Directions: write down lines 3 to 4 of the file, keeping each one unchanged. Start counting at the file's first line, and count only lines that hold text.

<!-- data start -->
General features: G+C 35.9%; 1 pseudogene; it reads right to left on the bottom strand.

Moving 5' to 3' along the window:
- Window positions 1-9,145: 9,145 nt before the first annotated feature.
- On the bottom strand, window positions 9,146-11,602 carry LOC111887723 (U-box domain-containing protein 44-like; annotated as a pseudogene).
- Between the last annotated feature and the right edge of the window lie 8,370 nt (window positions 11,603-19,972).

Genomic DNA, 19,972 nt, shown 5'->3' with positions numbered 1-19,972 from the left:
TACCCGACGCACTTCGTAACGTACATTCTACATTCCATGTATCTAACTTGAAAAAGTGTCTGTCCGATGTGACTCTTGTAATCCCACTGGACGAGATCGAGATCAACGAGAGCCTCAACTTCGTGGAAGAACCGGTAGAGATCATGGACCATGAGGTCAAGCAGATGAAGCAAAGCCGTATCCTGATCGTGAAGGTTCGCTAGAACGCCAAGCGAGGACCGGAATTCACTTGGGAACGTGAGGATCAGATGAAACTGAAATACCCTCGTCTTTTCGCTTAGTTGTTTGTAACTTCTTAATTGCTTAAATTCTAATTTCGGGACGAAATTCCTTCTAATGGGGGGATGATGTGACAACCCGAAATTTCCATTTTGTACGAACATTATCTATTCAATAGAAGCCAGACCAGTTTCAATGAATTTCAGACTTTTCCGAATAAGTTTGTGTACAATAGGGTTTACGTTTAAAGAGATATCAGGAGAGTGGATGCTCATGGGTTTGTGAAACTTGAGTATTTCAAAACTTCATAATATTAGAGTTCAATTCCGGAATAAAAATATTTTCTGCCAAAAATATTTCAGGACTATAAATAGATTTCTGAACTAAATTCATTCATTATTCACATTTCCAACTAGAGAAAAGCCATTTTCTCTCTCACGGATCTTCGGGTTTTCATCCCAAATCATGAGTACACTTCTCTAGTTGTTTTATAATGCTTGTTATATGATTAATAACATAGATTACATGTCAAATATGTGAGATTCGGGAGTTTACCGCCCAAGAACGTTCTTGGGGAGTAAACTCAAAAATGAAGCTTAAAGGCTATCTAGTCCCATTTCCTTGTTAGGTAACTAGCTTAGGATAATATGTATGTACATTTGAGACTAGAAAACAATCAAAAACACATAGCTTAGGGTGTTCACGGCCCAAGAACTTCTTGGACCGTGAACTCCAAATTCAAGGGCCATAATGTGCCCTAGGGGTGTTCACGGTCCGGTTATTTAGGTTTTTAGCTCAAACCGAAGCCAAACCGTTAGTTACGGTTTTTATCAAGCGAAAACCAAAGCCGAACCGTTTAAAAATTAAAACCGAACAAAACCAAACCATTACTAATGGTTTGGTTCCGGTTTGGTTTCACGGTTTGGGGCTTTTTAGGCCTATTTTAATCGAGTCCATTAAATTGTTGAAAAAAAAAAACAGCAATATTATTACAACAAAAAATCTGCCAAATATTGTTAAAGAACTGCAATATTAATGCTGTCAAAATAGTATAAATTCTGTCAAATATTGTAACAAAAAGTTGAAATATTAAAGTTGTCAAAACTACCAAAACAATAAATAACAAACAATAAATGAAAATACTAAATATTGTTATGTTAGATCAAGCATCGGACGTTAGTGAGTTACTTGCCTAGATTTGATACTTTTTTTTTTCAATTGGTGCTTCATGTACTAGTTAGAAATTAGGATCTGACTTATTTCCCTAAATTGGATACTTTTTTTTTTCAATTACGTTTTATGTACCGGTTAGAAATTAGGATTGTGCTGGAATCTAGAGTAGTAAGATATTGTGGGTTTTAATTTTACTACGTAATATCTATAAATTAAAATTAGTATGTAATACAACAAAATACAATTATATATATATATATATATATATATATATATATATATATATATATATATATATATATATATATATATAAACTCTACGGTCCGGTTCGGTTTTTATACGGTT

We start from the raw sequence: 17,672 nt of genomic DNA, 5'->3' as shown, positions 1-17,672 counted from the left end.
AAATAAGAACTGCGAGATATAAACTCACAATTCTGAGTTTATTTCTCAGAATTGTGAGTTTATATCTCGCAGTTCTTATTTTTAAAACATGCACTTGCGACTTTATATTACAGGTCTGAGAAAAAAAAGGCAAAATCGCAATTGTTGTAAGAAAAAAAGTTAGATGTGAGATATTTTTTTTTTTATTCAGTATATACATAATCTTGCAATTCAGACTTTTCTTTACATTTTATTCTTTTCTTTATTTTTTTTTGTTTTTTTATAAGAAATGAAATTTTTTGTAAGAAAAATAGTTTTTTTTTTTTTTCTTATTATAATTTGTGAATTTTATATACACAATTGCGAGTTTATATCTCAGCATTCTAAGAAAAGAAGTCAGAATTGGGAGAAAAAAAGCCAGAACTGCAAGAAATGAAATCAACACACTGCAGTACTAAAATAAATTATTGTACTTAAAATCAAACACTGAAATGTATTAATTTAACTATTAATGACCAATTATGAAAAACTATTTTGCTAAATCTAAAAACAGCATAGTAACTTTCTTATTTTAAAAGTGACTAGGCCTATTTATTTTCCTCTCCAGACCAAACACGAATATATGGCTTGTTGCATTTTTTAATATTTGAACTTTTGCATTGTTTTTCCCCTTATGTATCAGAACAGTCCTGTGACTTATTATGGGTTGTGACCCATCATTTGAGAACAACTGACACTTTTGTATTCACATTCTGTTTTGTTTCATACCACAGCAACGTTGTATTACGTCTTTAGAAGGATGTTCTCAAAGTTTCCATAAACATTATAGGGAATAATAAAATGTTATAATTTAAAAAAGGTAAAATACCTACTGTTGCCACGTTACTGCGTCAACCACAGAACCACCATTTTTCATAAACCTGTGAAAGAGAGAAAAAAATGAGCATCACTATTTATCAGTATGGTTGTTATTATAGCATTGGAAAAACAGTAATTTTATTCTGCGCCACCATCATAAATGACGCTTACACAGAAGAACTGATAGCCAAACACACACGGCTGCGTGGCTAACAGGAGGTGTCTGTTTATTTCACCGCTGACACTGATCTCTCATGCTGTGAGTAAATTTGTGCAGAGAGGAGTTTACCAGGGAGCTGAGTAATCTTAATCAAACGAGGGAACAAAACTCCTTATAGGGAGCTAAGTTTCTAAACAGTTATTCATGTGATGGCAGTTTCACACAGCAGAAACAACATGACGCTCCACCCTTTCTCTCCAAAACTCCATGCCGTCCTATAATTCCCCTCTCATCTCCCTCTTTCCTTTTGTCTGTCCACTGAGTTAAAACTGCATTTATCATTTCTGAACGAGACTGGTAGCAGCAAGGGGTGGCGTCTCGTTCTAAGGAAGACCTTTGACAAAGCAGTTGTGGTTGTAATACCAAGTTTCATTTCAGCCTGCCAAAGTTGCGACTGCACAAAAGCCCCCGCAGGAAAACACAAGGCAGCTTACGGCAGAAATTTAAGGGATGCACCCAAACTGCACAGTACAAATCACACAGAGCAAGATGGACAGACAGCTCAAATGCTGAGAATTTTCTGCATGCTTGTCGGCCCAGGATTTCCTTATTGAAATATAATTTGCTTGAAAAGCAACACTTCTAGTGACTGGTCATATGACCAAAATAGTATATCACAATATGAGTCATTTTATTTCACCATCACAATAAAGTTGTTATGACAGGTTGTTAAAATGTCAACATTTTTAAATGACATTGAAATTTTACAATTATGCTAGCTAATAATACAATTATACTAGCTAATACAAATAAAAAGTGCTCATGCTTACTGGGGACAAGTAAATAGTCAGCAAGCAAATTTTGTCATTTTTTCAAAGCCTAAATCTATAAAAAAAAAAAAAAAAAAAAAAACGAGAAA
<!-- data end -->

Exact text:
- Window positions 1-9,145: 9,145 nt before the first annotated feature.
- On the bottom strand, window positions 9,146-11,602 carry LOC111887723 (U-box domain-containing protein 44-like; annotated as a pseudogene).